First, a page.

Motor vehicle insurance compensation for personal injuries is limited to injuries that arise from ownership, or the use or operation of a motor vehicle. In most situations, this is very easy to establish. However, there are situations where the injuries may have a different cause entirely that serves as an intervening act, disconnecting the vehicle from the individual’s ultimate injury. This is very common on situations relating to an assault that is somehow connected to an insured motor vehicle.
The law regarding these situations is governed by the Supreme Court of Canada’s decision in Herbison v. Lumbermen’s Mutual Casualty Co. (“Herbison”) 2007 SCC 47. In Herbison, the insured mistook the plaintiff for a deer while hunting; he was shooting while outside his vehicle. The insured was using his truck headlights to hunt. The Supreme Court determined that the injuries were not covered by the automobile policy. The Supreme Court found that the shooting was an independent, separate and intervening act that broke the chain of causation. It was also held that the use of the term “directly or indirectly” in the Insurance Act did not remove the requirement of an unbroken chain of causation. It was insufficient to find that the use or operation of the insured’s motor vehicle “in some manner contributed to or added to the injury.” The Supreme Court of Canada stated that the purpose test is to be restated to ask, “did the accident occur in the course of the ordinary and the normal activities to which normal automobiles are put?”
Several other cases have followed the reasoning in Herbison. For instance:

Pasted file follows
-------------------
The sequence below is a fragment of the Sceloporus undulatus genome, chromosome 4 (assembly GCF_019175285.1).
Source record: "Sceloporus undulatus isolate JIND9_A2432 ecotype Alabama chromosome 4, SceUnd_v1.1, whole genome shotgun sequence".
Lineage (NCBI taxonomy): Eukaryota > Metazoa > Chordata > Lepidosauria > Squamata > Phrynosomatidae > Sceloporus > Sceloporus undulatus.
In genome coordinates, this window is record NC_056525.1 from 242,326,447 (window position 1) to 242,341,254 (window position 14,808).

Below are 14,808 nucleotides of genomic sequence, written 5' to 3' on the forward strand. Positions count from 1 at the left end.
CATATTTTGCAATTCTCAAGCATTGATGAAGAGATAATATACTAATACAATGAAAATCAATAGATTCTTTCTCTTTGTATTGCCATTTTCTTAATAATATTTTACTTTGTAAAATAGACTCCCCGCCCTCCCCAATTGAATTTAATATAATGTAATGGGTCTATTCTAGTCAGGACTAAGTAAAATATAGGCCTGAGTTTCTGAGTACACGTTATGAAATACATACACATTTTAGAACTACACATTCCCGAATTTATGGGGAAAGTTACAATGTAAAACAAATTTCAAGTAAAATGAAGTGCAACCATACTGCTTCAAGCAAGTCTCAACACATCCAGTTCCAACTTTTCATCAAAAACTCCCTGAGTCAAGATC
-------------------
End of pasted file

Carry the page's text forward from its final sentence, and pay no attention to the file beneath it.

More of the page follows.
In Russo v. JD , 2009 CarswellOnt 1901 [Ont. C.A.], the plaintiff was rendered a paraplegic by a drive-by shooting. The plaintiff sued for unidentified driver coverage. The court also found that it was not reasonably expected that an automobile insurance policy would cover injuries or death arising from a joint act or group of tortfeasors simply because of one tortfeasor’s involvement in the act of operating a motor vehicle. The court held that the plaintiff’s injuries from the shooting were a distinct and intervening act completely independent from the use or operation of the vehicle.
In Letkeman v. Willette , 2010 CarswellAlta 1769 [ALTA. C.A.], a driver who physically resisted an officer’s attempt to remove him from his vehicle and that suddenly lunged at the officer, causing the officer to hit the concrete floor with his elbow, resulting in injury, was not considered use and operation of the vehicle because the assault occurred immediately after the driver’s use and operation of the vehicle. The court held that the fact that the driver lunged from the seat of the automobile and threw the door of the automobile broke the chain of causation.
In Haekel v. Allstate Insurance Co. of Canada  2007 CarswellAlta 1734 [ALTA C.A.], a driver was fatally stabbed following a collision with another vehicle. The stabbing occurred after the collision and while the driver was waiting for the police to arrive at the scene. The court concluded that the death was not caused directly and independently of all other causes by an accident arising out of the use and operation of the motor vehicle. The use and operation of the vehicle did not contribute directly to his injuries, and therefore there was a “temporal distance” between the use of his vehicle and his injuries. Therefore, the Court determined that the compensation was only payable where the injury or death arose directly and independently from other causes, and it required that the use of the motor vehicle was the direct cause of the injury or death.
When injuries occur outside of the proximity of the vehicle, severing the connection, said injuries cannot be said to have aroused from the “use or operation” of an automobile. Still, every case is different, and the facts in every case must be carefully considered before making a determination. Generally, injuries resulting from an assault that occurs after a motor vehicle accident would most likely be excluded from coverage. However, where the assault takes place while the vehicle is being used, the analysis must be made – was the assault an independent, separate and intervening act that broke the chain of causation? Also, did the accident occur in the course of the ordinary and the normal activities to which normal automobiles are put?